Critically Analyse the Use of Imprisonment for Young Females.

Critically analyse the use of imprisonment for young females.

This essay will critically analyse the use of imprisonment, specifically for young female offenders, based on historical conditions, current prison provisions, the use of statistics and both the physical and mental well being of the girls. In order to contextualise the imprisonment of women today, some historical awareness is necessary.

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Although prisons had been in existence for some time for both male and females, punishment from the seventeenth century in Britain relied less on imprisonment, and more on public shaming, and punitive approaches such as stoning, being put in the stocks and even death (Carlen 2004).

Historically, prisons were established for men. In the mid nineteenth century there were no provisions for female remand because the number of offending females was limited, and for those that were imprisoned, were imprisoned with men. The perception of female criminals was such that they were beyond redemption and even when they had committed the same or similar crimes as men, women were seen as much worse, as they were expected to have higher moral standards (Duckworth, 2002). The concept of women committing crimes as unnatural is further supported by Carlen, as she explained the notion of lawbreaking is most naturally associated with male activity, and women who committed crimes were seen as ???bad citizens??™ and ???unnatural women??™ (2004:2). Duckworth also explains that in the mid nineteenth century, away from the privileged classes, there were thousands of young female children being sent out to earn a living; either legally in factories or quite often illegally involved in activities such as pick pocketing and prostitution. Therefore despite perceptions of women criminals being anomalous, women were involved in crime from an early age. This was because the young women were expected to bring in a source of income in poor, working class families (Duckworth, 2002). It may be that because of the perception of women as morally superior and more innocent than men that women were placed in prison because the authorities found them more difficult to control effectively. It was easier to place them in prison because they were a nuisance rather than addressing the problem of their discipline.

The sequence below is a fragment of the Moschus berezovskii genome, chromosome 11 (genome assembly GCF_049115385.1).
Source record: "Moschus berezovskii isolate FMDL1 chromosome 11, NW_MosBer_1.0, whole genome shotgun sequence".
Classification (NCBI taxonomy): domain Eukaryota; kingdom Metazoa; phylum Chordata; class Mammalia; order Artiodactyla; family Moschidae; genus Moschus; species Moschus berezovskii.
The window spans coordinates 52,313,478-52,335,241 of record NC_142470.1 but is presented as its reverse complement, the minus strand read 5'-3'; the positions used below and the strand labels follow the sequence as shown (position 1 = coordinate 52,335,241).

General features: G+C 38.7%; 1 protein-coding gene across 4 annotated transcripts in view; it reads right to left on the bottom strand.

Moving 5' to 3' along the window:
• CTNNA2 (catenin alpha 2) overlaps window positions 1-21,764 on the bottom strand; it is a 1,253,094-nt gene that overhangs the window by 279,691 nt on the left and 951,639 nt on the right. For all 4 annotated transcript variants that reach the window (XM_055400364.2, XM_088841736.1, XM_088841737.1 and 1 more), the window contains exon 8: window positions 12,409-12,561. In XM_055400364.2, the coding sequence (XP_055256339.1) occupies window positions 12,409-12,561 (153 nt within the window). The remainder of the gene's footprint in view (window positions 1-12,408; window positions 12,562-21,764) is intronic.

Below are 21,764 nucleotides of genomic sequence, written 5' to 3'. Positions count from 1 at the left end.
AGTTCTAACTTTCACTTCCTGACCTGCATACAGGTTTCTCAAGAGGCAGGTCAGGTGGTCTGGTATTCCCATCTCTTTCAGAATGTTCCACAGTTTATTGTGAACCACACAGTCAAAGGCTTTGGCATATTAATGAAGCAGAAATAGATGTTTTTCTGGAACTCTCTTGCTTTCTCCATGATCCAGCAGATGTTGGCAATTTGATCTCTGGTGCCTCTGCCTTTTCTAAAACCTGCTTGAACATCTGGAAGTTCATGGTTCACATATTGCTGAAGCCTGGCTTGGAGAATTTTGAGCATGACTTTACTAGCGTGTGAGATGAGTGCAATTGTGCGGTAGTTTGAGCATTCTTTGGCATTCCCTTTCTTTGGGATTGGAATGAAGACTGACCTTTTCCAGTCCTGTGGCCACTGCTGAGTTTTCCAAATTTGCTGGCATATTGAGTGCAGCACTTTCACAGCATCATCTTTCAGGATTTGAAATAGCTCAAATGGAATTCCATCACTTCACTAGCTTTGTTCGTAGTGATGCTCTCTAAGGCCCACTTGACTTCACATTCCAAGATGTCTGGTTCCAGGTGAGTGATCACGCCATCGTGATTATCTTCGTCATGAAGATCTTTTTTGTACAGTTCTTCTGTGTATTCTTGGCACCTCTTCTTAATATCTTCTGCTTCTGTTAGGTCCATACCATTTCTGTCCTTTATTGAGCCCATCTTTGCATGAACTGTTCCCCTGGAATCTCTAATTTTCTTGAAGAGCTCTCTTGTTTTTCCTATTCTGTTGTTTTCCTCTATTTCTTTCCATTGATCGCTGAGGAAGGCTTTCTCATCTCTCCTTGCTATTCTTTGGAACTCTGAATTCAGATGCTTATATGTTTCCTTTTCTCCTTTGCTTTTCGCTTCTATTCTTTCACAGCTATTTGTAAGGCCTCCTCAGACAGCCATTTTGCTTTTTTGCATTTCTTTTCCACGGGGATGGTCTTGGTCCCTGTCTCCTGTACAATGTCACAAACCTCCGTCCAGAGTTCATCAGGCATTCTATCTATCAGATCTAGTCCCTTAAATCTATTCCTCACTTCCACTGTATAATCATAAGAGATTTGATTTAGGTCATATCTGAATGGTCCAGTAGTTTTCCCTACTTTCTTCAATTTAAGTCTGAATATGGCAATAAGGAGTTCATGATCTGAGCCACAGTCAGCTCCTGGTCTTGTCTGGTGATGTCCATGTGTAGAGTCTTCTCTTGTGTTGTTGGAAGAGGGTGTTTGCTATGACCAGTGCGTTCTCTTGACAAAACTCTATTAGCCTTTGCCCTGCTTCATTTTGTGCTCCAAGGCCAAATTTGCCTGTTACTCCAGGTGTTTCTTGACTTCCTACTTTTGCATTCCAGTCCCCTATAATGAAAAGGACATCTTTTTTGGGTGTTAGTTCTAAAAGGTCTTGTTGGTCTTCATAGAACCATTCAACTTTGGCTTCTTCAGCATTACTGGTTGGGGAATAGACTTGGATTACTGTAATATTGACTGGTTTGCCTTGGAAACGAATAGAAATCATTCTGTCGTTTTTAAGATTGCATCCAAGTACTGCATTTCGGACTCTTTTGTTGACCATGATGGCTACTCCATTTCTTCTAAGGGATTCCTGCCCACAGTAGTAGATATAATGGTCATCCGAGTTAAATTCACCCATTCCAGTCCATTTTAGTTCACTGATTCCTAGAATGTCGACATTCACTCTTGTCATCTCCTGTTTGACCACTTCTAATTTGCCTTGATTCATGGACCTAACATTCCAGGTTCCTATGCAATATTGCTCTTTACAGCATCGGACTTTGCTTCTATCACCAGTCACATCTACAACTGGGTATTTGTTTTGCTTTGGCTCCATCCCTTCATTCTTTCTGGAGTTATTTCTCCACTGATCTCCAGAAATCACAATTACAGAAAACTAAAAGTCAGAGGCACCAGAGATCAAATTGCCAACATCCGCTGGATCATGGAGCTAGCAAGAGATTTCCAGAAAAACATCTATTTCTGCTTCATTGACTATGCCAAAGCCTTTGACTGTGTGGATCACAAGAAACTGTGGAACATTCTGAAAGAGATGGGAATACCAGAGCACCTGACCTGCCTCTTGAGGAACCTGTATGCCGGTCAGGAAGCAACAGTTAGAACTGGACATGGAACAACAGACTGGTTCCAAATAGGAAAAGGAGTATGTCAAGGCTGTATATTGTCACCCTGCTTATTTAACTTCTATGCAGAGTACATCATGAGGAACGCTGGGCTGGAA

At this time, Duckworth also identifies how confusing the prison system was for females. Although they were imprisoned with men, the terms of their sentences and the conditions they suffered were vastly different. The length of women??™s sentences were not made clear to them and because they were given no hard labour they were often confined to small spaces for long periods of time (Duckworth 2002). Carlen (2004) and Duckworth (2002) acknowledge that for young women the use of prisons historically were unfair and harsh. Conditions were particularly bad for very young women as they were treated as miniature adults (Aries, 1960).

Children and young people are viewed very differently today. The age of criminal responsibility in England currently stands at 10 years old, although it is argued that this is still too young as a much higher age limit is placed on other prescriptions within the law. For example; to buy a fire arm you must be 17, to buy cigarettes and alcohol you must be 18. To be old enough to vote politically you must be 18, yet to understand right from wrong you must be 10.
According to the Home Office figures, only 4% of young people dealt with through the police every year receive custodial sentence (Connexions Direct, 2010). However, this is only for young people who have committed severe or repeated offences, and only then as a last resort (BBC, 2011). Figures released by HM Prison in 2004 stated that 70 young females were being held in custody in Youth Offenders Institutes.